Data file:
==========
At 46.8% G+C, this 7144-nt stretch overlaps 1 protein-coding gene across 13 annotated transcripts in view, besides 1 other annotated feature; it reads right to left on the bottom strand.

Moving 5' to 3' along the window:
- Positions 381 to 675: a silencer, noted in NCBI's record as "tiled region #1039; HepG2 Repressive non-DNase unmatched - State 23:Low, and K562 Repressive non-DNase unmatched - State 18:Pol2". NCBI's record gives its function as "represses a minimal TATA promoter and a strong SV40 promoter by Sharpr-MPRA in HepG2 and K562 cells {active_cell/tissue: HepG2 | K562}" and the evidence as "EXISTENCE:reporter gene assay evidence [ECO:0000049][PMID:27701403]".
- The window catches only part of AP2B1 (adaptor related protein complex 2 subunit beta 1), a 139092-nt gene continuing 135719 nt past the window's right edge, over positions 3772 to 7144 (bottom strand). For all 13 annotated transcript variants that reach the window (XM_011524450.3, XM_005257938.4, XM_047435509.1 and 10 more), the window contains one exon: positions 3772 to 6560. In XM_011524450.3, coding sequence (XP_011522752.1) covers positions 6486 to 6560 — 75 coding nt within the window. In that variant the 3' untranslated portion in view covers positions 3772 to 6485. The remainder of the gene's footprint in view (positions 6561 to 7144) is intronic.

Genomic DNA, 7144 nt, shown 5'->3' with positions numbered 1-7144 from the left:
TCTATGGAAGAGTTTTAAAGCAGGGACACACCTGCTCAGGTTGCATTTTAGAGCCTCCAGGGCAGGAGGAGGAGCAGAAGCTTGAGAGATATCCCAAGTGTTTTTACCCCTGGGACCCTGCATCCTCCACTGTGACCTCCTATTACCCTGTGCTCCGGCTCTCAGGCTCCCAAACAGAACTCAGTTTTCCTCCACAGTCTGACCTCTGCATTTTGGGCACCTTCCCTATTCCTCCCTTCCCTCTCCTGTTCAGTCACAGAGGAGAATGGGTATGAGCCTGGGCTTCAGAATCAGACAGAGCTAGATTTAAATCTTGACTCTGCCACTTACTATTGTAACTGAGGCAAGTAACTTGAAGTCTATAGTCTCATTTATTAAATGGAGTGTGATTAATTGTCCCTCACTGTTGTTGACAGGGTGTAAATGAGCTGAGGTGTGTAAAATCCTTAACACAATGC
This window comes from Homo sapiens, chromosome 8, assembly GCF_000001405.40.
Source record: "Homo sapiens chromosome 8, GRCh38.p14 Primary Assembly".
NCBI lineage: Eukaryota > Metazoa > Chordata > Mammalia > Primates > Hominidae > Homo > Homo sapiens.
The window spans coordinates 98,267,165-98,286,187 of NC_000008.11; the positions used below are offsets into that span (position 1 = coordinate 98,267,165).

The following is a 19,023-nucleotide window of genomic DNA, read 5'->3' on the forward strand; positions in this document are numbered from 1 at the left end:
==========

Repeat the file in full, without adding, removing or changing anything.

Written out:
At 46.8% G+C, this 7144-nt stretch overlaps 1 protein-coding gene across 13 annotated transcripts in view, besides 1 other annotated feature; it reads right to left on the bottom strand.

Moving 5' to 3' along the window:
- Positions 381 to 675: a silencer, noted in NCBI's record as "tiled region #1039; HepG2 Repressive non-DNase unmatched - State 23:Low, and K562 Repressive non-DNase unmatched - State 18:Pol2". NCBI's record gives its function as "represses a minimal TATA promoter and a strong SV40 promoter by Sharpr-MPRA in HepG2 and K562 cells {active_cell/tissue: HepG2 | K562}" and the evidence as "EXISTENCE:reporter gene assay evidence [ECO:0000049][PMID:27701403]".
- The window catches only part of AP2B1 (adaptor related protein complex 2 subunit beta 1), a 139092-nt gene continuing 135719 nt past the window's right edge, over positions 3772 to 7144 (bottom strand). For all 13 annotated transcript variants that reach the window (XM_011524450.3, XM_005257938.4, XM_047435509.1 and 10 more), the window contains one exon: positions 3772 to 6560. In XM_011524450.3, coding sequence (XP_011522752.1) covers positions 6486 to 6560 — 75 coding nt within the window. In that variant the 3' untranslated portion in view covers positions 3772 to 6485. The remainder of the gene's footprint in view (positions 6561 to 7144) is intronic.

Genomic DNA, 7144 nt, shown 5'->3' with positions numbered 1-7144 from the left:
TCTATGGAAGAGTTTTAAAGCAGGGACACACCTGCTCAGGTTGCATTTTAGAGCCTCCAGGGCAGGAGGAGGAGCAGAAGCTTGAGAGATATCCCAAGTGTTTTTACCCCTGGGACCCTGCATCCTCCACTGTGACCTCCTATTACCCTGTGCTCCGGCTCTCAGGCTCCCAAACAGAACTCAGTTTTCCTCCACAGTCTGACCTCTGCATTTTGGGCACCTTCCCTATTCCTCCCTTCCCTCTCCTGTTCAGTCACAGAGGAGAATGGGTATGAGCCTGGGCTTCAGAATCAGACAGAGCTAGATTTAAATCTTGACTCTGCCACTTACTATTGTAACTGAGGCAAGTAACTTGAAGTCTATAGTCTCATTTATTAAATGGAGTGTGATTAATTGTCCCTCACTGTTGTTGACAGGGTGTAAATGAGCTGAGGTGTGTAAAATCCTTAACACAATGC
This window comes from Homo sapiens, chromosome 8, assembly GCF_000001405.40.
Source record: "Homo sapiens chromosome 8, GRCh38.p14 Primary Assembly".
NCBI lineage: Eukaryota > Metazoa > Chordata > Mammalia > Primates > Hominidae > Homo > Homo sapiens.
The window spans coordinates 98,267,165-98,286,187 of NC_000008.11; the positions used below are offsets into that span (position 1 = coordinate 98,267,165).

The following is a 19,023-nucleotide window of genomic DNA, read 5'->3' on the forward strand; positions in this document are numbered from 1 at the left end: